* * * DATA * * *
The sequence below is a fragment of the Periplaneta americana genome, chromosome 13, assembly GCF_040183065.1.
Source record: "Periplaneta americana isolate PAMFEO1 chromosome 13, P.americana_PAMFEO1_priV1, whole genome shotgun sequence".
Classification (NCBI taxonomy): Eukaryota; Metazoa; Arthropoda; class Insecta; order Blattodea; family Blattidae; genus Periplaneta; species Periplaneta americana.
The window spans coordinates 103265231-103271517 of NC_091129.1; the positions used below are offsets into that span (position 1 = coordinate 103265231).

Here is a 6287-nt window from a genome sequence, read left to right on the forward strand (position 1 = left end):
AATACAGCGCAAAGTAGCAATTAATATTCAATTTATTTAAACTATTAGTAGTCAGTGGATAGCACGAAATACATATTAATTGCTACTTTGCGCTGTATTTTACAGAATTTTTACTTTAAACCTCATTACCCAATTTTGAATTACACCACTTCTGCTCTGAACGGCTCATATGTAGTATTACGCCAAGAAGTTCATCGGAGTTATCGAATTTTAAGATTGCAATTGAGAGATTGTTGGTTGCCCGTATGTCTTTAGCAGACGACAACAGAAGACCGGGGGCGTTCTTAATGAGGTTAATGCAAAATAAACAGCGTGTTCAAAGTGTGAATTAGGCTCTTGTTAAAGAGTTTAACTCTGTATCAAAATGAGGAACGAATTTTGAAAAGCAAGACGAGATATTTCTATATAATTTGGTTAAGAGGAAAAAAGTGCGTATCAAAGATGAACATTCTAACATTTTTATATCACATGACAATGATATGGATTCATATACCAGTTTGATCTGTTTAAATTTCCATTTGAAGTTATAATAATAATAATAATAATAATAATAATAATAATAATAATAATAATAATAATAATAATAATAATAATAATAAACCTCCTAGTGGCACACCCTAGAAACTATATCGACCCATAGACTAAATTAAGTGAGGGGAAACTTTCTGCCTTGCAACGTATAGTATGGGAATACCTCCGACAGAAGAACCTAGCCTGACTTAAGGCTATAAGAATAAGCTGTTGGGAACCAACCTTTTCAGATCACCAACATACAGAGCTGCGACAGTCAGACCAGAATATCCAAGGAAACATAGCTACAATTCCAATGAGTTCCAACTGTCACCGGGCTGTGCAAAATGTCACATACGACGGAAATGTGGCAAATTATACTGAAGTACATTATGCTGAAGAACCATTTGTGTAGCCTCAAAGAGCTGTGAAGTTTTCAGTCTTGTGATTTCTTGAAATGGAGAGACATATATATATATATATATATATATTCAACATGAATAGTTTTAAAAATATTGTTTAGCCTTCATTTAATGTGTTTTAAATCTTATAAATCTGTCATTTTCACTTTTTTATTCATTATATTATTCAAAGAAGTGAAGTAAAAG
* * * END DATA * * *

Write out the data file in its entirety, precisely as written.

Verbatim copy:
The sequence below is a fragment of the Periplaneta americana genome, chromosome 13, assembly GCF_040183065.1.
Source record: "Periplaneta americana isolate PAMFEO1 chromosome 13, P.americana_PAMFEO1_priV1, whole genome shotgun sequence".
Classification (NCBI taxonomy): Eukaryota; Metazoa; Arthropoda; class Insecta; order Blattodea; family Blattidae; genus Periplaneta; species Periplaneta americana.
The window spans coordinates 103265231-103271517 of NC_091129.1; the positions used below are offsets into that span (position 1 = coordinate 103265231).

Here is a 6287-nt window from a genome sequence, read left to right on the forward strand (position 1 = left end):
AATACAGCGCAAAGTAGCAATTAATATTCAATTTATTTAAACTATTAGTAGTCAGTGGATAGCACGAAATACATATTAATTGCTACTTTGCGCTGTATTTTACAGAATTTTTACTTTAAACCTCATTACCCAATTTTGAATTACACCACTTCTGCTCTGAACGGCTCATATGTAGTATTACGCCAAGAAGTTCATCGGAGTTATCGAATTTTAAGATTGCAATTGAGAGATTGTTGGTTGCCCGTATGTCTTTAGCAGACGACAACAGAAGACCGGGGGCGTTCTTAATGAGGTTAATGCAAAATAAACAGCGTGTTCAAAGTGTGAATTAGGCTCTTGTTAAAGAGTTTAACTCTGTATCAAAATGAGGAACGAATTTTGAAAAGCAAGACGAGATATTTCTATATAATTTGGTTAAGAGGAAAAAAGTGCGTATCAAAGATGAACATTCTAACATTTTTATATCACATGACAATGATATGGATTCATATACCAGTTTGATCTGTTTAAATTTCCATTTGAAGTTATAATAATAATAATAATAATAATAATAATAATAATAATAATAATAATAATAATAATAATAATAATAATAATAAACCTCCTAGTGGCACACCCTAGAAACTATATCGACCCATAGACTAAATTAAGTGAGGGGAAACTTTCTGCCTTGCAACGTATAGTATGGGAATACCTCCGACAGAAGAACCTAGCCTGACTTAAGGCTATAAGAATAAGCTGTTGGGAACCAACCTTTTCAGATCACCAACATACAGAGCTGCGACAGTCAGACCAGAATATCCAAGGAAACATAGCTACAATTCCAATGAGTTCCAACTGTCACCGGGCTGTGCAAAATGTCACATACGACGGAAATGTGGCAAATTATACTGAAGTACATTATGCTGAAGAACCATTTGTGTAGCCTCAAAGAGCTGTGAAGTTTTCAGTCTTGTGATTTCTTGAAATGGAGAGACATATATATATATATATATATATATTCAACATGAATAGTTTTAAAAATATTGTTTAGCCTTCATTTAATGTGTTTTAAATCTTATAAATCTGTCATTTTCACTTTTTTATTCATTATATTATTCAAAGAAGTGAAGTAAAAG